“At a meeting. Do you have an appointment?” But the woman was already out the door and marching down the hall. Not sure what to do, Tabitha followed. Her quarry seemed to know where she was going and slammed into the big conference room with the same single-minded determination that she had used on Tabitha’s office door. Tabitha followed her in, ready to apologize for the crazy woman crashing their meeting.
“You forgot your pills, dear,” the woman said and fished out a pillbox from her purse, and passed them along to Mr. Daws. “You secretary is pretty, but very rude.”
I am not, Tabitha wanted to say from behind her, but knew it would sound petty. And she was fairly sure her looks didn't matter when it came to being Mr. Daws’ personal slave. So this was Mrs. Daws. It was the first time Tabitha had ever seen her at the office, or ever for that matter. Though she was pretty enough, Tabitha could see why Mr. Daws had had an affair with Marta. Mrs. Daws was pushy and rude…Tabitha felt a little bit of sympathy go out to her boss, especially since he looked even sicker.
“My pills,” he said. “I’ll be fine now.” It took him two tries to get the box open, and he downed a handful of various tablets and capsules without water.
“Are you taking the vitamins I bought you?” Vanessa asked him. He nodded. “You don’t eat right,” she continued. “I worry you know.”
“I am fine,” Mr. Daws said, growing annoyed. “Thank you,” he told his wife. “I’ll be along late tonight. Don’t hold dinner for me.”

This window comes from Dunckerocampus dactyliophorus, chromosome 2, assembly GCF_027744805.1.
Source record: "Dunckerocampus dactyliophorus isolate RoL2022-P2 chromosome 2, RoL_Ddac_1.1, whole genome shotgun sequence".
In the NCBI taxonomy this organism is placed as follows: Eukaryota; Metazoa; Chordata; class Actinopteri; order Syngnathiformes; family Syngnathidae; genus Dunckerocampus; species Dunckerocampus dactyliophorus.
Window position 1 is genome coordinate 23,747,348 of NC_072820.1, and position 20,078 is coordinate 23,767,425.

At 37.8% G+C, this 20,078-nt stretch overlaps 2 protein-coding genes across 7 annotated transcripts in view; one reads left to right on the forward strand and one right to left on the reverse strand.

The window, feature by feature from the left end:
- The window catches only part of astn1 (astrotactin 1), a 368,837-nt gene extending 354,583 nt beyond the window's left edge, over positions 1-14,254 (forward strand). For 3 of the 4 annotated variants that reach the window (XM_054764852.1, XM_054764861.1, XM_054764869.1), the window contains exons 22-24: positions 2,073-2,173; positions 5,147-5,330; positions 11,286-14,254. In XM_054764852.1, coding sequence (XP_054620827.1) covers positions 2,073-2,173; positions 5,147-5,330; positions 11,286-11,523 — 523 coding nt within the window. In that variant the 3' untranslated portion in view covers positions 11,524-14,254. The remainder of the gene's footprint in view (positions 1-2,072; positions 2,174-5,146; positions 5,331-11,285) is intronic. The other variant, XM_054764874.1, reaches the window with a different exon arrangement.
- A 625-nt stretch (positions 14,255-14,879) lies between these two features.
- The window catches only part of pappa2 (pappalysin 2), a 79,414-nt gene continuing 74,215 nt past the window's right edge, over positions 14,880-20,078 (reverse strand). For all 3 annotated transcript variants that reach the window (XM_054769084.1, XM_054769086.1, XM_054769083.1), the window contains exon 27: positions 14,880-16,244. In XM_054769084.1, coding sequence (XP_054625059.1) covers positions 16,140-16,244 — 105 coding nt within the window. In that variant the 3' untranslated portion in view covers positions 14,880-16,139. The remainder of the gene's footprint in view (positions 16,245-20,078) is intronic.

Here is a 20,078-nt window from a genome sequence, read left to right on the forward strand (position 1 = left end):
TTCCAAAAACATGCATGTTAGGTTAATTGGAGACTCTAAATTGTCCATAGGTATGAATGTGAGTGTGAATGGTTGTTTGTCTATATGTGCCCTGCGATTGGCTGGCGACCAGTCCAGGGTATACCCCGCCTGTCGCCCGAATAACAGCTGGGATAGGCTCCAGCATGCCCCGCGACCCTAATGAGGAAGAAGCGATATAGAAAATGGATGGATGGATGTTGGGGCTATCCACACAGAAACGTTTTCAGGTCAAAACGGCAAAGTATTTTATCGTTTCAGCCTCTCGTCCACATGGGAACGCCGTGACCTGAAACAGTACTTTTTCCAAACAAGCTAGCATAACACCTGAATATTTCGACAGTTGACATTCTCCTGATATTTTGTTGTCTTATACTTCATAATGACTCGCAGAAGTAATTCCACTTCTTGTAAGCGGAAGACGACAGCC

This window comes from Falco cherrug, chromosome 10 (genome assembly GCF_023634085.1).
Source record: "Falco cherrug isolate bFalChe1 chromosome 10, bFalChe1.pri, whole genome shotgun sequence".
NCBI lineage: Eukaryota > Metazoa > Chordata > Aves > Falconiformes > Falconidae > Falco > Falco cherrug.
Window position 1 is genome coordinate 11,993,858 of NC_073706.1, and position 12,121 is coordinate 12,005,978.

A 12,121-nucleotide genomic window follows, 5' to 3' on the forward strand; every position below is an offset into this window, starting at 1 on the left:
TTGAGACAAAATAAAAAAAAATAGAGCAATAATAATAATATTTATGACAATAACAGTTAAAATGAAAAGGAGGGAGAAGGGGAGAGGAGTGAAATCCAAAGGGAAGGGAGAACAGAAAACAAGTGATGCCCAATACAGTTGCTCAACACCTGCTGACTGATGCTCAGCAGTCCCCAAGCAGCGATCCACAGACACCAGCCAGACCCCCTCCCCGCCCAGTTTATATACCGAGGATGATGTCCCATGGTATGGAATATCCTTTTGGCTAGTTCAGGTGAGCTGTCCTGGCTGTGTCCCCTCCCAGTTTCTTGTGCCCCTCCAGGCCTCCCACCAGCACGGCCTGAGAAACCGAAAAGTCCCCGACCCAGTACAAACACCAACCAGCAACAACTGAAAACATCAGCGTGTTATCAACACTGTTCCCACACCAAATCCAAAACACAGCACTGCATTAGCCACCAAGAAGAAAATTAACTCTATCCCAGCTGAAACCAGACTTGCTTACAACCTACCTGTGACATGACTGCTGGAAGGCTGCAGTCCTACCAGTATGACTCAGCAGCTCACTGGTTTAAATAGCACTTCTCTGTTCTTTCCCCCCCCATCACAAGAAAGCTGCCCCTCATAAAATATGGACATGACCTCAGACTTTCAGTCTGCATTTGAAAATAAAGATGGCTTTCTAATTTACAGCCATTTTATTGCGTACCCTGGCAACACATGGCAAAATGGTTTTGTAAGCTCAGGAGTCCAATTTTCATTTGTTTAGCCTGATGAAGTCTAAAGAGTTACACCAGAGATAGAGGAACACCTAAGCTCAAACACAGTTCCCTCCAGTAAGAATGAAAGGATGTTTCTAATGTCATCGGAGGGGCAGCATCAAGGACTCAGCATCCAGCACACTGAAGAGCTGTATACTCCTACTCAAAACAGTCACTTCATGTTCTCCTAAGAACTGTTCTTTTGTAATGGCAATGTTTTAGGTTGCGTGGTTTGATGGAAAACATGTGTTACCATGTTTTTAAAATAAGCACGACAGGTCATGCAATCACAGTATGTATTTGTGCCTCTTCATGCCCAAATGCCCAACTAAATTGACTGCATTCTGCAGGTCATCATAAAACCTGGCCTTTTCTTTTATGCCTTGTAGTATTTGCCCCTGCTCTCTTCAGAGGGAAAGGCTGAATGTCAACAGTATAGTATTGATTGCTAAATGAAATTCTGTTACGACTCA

“Working like you do will kill you,” Mrs. Daws snapped back, but she gave Tabitha a dirty look before stalking out of the room. Tabitha looked at the round table of people. Vanessa looked disgusted at her, Lawrence pleased. Only Adam Daws jr. was paying any attention to his father, who had his head in his hands.
“Can I get anyone anything?” Tabitha said, her voice as bright as possible, wondering what on earth the look was for. Tabitha definitely was no Marta, and they must know that. Mr. Daws might think she was a good secretary, but as a person he had nothing but contempt for her. The idea of him having an affair with her was laughable.
“An iced mocha would be wonderful,” Vanessa said, her voice as icy as her order. “A real one—no fast-food garbage.” Mr. Daws jr, and Mr. Billings took this as a cue to make drink orders as well, and even Lawrence gave her an evil grin and ordered a cappuccino.
“Coming right up,” Tabitha muttered between her teeth. Somehow she knew that fetching coffee wouldn’t be nearly as degrading if she work working in a sandwich shop. She stopped at her desk and took the letter of resignation out of the drawer. It would be so simple to set it down on Mr. Daws’ desk, walk away and never come back. She set it down next to her keyboard instead and picked up her purse out of its drawer.
Across the street she watched Leticia make up the drink order, working the shiny cappuccino machine. “Hey,” Tabitha said. “Can you show me how that thing works?”
Leticia gave her a big smile. “Sure. Get your butt back here.”
Lets see...made up a better table of contents. easier to navigate.
There were a couple donations last week. Thank you. Really and seriously.
I'm an aunt again! My neice was born on saturday, so here's a picture of me with a baby (and her brother). You can tell my family is made up of geeks--his name is Logan Xavier, hers is River Serenity.